The saga of Guy Adams, the Independent journalist suspended from Twitter after a series of tweets critical of NBC, took an insidious turn on Tuesday as NBC claimed it filed its complaint about Adams at Twitter's behest. As you'll remember, the question at hand on Monday was whether Adams violated Twitter's policy when he posted the email address of NBC Olympics president Gary Zenkel. That's still in question, but the new twist is that the complaint about Zenkel's email address apparently didn't originate with NBC, as NBC had first said on Monday. Rather, writes The Telegraph's Amy Willis, "Christopher McCloskey, NBC Sport’s vice-president of communications, said Twitter had actually contacted the network’s social media department to alert them to Mr Adams’s tweets." That suggests the micro-blogging site was monitoring Adams' highly critical tweets about NBC's Olympics coverage and alerted the network, with whom it's partnering to cover the games, when it found one it thought could give it a reason to suspend Adams' account. That does not sound like the action of a neutral player.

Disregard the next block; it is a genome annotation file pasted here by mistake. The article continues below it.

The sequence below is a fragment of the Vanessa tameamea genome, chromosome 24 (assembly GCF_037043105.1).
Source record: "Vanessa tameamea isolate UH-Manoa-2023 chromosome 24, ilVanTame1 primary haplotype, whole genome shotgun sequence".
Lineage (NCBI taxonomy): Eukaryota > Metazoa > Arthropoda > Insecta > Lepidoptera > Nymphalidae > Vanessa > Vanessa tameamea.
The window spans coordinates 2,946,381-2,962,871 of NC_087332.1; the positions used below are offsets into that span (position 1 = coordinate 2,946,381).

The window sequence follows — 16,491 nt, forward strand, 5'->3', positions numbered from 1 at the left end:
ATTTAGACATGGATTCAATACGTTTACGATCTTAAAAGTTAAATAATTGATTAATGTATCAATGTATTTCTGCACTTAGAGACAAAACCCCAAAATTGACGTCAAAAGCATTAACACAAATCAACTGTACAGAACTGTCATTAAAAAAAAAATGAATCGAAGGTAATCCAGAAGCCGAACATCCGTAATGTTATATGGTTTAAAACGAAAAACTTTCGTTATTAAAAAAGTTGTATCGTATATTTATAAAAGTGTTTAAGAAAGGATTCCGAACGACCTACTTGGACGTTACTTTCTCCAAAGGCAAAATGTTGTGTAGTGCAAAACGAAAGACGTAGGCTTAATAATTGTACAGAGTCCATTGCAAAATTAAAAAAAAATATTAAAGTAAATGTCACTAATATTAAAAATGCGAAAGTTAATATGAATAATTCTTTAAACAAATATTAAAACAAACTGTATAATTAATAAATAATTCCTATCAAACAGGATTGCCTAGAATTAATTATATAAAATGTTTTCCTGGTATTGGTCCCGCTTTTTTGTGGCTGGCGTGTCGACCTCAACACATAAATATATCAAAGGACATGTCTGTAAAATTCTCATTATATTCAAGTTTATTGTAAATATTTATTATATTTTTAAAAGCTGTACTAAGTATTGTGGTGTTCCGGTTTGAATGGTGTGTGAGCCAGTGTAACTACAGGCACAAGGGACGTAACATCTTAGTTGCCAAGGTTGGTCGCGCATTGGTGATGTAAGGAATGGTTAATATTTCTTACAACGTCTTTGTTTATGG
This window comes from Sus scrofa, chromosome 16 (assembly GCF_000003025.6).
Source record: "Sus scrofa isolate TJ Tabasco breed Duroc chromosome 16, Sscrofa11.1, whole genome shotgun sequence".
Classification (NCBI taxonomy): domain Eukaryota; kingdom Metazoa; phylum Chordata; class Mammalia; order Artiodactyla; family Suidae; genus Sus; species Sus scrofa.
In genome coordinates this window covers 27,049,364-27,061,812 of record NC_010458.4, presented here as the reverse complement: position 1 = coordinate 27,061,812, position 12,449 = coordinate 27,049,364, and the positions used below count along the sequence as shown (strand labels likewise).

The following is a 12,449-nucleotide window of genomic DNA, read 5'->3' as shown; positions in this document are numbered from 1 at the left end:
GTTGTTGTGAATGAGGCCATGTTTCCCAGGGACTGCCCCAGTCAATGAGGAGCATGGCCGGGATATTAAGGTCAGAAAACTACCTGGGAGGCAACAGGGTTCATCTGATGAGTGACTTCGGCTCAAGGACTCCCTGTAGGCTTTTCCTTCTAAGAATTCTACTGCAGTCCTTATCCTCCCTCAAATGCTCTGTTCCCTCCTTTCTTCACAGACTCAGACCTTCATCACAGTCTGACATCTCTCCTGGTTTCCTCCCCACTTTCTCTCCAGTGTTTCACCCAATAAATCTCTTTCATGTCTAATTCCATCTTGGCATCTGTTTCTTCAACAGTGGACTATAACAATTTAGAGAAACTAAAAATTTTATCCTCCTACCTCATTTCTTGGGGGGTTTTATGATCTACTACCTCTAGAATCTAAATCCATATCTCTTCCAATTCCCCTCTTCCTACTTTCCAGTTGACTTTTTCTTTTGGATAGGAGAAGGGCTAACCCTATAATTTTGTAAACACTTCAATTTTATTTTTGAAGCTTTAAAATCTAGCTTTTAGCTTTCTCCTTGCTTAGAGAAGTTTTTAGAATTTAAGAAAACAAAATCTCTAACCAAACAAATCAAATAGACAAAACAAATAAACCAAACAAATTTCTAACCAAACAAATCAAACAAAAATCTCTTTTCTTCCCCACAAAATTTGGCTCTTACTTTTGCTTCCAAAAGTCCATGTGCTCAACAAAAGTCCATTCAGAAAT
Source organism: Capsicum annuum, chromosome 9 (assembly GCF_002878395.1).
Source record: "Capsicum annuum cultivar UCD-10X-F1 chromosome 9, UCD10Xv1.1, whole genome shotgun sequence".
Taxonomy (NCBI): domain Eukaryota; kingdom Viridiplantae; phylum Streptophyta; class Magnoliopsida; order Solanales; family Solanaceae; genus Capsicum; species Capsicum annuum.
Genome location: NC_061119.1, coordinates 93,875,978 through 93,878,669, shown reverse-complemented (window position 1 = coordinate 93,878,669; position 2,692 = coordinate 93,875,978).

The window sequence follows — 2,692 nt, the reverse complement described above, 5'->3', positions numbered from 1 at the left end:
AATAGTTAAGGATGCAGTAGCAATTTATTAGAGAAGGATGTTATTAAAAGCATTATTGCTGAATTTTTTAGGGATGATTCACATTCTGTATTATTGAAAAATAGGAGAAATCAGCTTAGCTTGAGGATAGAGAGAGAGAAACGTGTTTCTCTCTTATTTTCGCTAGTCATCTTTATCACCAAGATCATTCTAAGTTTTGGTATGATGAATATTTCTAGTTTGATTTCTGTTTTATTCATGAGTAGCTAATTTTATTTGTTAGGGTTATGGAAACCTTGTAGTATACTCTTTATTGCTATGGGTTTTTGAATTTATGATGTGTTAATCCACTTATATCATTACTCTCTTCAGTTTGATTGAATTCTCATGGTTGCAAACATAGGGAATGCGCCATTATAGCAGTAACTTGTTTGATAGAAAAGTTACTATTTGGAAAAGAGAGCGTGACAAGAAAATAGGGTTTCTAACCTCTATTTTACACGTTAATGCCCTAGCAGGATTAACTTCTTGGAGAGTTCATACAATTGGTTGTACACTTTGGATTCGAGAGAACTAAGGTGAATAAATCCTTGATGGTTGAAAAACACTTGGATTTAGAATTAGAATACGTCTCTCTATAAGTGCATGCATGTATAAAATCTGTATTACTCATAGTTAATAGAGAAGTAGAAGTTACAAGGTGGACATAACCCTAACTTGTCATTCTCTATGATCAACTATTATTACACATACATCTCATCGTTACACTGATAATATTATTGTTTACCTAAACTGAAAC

Adams follow-up correspondence with Twitter, which he documented in the Independent on Tuesday, raised more questions about whether he did, in fact, violate Twitter's policy. The tweet Twitter cited as violating its rule against posting personal email information read: "The man responsible for NBC pretending the Olympics haven't started yet is Gary Zenkel. Tell him what u think! Email: Gary.zenkel@nbcuni.com." Adams' initial response was to point out that Zenkel's email was not a personal address but a corporate one, following the standard format of firstname.lastname@nbcuni.com, and which anyone could find with a few minutes of googling. Adams points out in his letter to Twitter that Twitter's own privacy policy states: "If information was previously posted or displayed elsewhere on the Internet prior to being put on Twitter, it is not a violation of this policy." Zenkel's email address most certainly was posted online prior to Adams sharing it. In a separate column, Adams wrote: "If it now displeases Mr Zenkel to get emails from those rightly-angry customers, then he is surely in the wrong job." Based on the popularity and content of #NBCfail and #Twitterfail hashtags, we're guessing Zenkel is not the only one with a seething inbox.